Glacier Peak, elevation 10,541 feet, behind Image Lake in Washington state's Glacier Peak Wilderness
The U.S. Geological Survey has decided to keep a closer eye on the slumbering giant in Snohomish County's wild, scenic back yard. A new study is under way for Glacier Peak, one of the most dangerous but least monitored volcanoes in the country.
Scientists are working to map Glacier Peak and the valleys and peaks to the west - about 482 square miles total - using Light Detection and Ranging, or LiDAR. The technology allows them to get an accurate lay of the land even in remote, heavily forested areas, said Jim Vallance, a research geologist with the Cascades Volcano Observatory.
This helps researchers examine past eruptions, prepare for future volcanic activity and determine the best locations for installing real-time monitoring systems.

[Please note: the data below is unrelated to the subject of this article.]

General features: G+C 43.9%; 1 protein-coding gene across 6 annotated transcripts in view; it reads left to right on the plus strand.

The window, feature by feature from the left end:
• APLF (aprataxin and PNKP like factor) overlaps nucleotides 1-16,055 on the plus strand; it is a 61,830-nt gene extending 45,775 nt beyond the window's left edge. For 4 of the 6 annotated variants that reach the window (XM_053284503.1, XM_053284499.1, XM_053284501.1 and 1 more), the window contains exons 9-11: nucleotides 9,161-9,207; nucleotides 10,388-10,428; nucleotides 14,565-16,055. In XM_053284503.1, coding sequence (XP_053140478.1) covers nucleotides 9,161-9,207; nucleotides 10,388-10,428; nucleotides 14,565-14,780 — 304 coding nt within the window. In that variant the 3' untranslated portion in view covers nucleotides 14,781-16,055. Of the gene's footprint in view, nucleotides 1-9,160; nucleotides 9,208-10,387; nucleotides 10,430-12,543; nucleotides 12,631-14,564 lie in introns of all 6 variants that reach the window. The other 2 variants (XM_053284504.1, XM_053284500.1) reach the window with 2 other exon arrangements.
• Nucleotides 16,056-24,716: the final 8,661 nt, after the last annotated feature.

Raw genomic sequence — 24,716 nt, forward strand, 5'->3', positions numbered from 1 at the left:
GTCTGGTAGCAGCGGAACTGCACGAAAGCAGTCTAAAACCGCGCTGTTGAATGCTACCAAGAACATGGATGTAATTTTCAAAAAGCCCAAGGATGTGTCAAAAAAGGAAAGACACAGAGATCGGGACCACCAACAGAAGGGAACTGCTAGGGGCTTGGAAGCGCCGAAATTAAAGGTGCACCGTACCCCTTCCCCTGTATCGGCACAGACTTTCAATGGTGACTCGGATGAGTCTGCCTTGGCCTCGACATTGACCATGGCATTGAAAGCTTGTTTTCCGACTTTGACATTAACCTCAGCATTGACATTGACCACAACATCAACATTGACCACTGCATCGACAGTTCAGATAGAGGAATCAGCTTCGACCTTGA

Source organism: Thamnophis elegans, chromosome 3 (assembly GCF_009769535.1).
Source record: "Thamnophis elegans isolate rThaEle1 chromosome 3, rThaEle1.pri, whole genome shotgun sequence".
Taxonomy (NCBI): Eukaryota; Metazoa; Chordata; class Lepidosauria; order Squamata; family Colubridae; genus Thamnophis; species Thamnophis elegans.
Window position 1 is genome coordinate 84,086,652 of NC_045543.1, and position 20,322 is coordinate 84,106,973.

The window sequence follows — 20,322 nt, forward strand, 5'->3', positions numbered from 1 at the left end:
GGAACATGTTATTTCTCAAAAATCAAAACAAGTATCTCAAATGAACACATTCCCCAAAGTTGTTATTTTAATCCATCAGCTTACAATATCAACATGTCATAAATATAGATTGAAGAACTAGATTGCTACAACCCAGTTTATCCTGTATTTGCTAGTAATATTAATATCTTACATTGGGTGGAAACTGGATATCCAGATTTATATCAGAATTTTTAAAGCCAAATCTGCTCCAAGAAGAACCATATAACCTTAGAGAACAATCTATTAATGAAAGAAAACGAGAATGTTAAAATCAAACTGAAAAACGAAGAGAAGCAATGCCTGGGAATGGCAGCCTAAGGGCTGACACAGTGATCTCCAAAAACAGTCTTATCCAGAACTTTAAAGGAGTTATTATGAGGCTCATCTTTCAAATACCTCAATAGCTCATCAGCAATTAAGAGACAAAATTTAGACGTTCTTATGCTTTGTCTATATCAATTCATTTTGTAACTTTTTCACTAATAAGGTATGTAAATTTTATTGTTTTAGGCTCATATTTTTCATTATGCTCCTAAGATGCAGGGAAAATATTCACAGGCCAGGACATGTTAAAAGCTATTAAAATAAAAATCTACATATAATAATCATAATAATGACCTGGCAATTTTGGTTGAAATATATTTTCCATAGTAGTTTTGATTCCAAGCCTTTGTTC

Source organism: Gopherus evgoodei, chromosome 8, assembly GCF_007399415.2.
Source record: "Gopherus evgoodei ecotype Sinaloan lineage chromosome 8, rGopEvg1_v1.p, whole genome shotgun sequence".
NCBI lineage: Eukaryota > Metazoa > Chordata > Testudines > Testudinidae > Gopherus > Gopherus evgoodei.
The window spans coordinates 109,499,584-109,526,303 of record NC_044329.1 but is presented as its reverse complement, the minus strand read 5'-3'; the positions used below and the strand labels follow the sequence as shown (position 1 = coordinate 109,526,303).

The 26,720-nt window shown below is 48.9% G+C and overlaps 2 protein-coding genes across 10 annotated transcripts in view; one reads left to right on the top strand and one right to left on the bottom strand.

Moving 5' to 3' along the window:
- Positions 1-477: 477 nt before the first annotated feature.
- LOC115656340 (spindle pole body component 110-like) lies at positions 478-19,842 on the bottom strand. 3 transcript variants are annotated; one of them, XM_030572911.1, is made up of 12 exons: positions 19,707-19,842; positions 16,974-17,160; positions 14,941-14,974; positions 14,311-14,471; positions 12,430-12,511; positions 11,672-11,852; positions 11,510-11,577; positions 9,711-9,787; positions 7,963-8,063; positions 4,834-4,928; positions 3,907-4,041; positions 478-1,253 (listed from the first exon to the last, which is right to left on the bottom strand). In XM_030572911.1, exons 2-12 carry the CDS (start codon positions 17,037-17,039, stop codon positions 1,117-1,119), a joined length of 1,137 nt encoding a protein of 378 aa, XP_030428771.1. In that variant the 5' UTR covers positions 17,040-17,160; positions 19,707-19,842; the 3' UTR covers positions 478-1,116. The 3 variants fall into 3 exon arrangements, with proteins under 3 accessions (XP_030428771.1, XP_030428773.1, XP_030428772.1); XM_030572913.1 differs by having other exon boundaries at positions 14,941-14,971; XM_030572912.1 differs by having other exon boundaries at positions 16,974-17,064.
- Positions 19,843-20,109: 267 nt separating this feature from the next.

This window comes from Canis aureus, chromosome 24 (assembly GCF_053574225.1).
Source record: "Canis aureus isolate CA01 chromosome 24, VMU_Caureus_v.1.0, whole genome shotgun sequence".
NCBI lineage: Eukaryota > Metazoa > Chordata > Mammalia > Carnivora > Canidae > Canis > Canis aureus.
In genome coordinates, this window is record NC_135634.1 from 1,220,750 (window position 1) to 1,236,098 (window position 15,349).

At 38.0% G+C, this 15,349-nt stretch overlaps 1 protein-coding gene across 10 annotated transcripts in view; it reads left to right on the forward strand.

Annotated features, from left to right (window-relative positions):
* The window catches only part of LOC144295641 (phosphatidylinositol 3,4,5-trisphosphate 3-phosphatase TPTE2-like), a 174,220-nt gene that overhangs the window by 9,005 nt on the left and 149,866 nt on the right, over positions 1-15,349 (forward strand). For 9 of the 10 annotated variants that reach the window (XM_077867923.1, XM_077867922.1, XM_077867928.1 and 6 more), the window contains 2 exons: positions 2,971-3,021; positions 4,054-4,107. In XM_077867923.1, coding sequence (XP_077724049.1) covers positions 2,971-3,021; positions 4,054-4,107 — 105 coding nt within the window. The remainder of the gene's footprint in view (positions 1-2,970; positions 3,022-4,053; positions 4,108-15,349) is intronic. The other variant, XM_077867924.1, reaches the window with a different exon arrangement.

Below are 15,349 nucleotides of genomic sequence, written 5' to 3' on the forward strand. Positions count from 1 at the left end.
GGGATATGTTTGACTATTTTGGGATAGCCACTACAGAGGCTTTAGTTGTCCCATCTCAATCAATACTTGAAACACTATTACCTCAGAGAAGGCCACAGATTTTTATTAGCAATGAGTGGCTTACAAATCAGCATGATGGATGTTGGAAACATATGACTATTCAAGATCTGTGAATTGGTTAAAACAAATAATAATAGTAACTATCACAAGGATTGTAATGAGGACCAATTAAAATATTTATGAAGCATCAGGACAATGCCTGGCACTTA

The USGS National Volcano Early Warning System classifies Glacier Peak as a "very high threat" volcano, on par with Mount St. Helens or Mount Rainier. The St. Helens eruption in 1980 killed 57 people, destroyed hundreds of homes and wiped out at least 47 bridges and 185 miles of highway.
A large eruption of Glacier Peak could send a deadly wall of mud, rock and glacial melt barrelling through parts of the Stillaguamish and Skagit valleys. These catastrophic flows, called lahars, form the land on which Darrington, a town of about 1,400, sits today. Parts of Arlington and Stanwood might lie in the path of a lahar. Scientists also suspect that Burlington, Sedro-Woolley and Lyman in Skagit County are built on top of debris laid down by Glacier Peak's mudflows tens of thousands of years ago.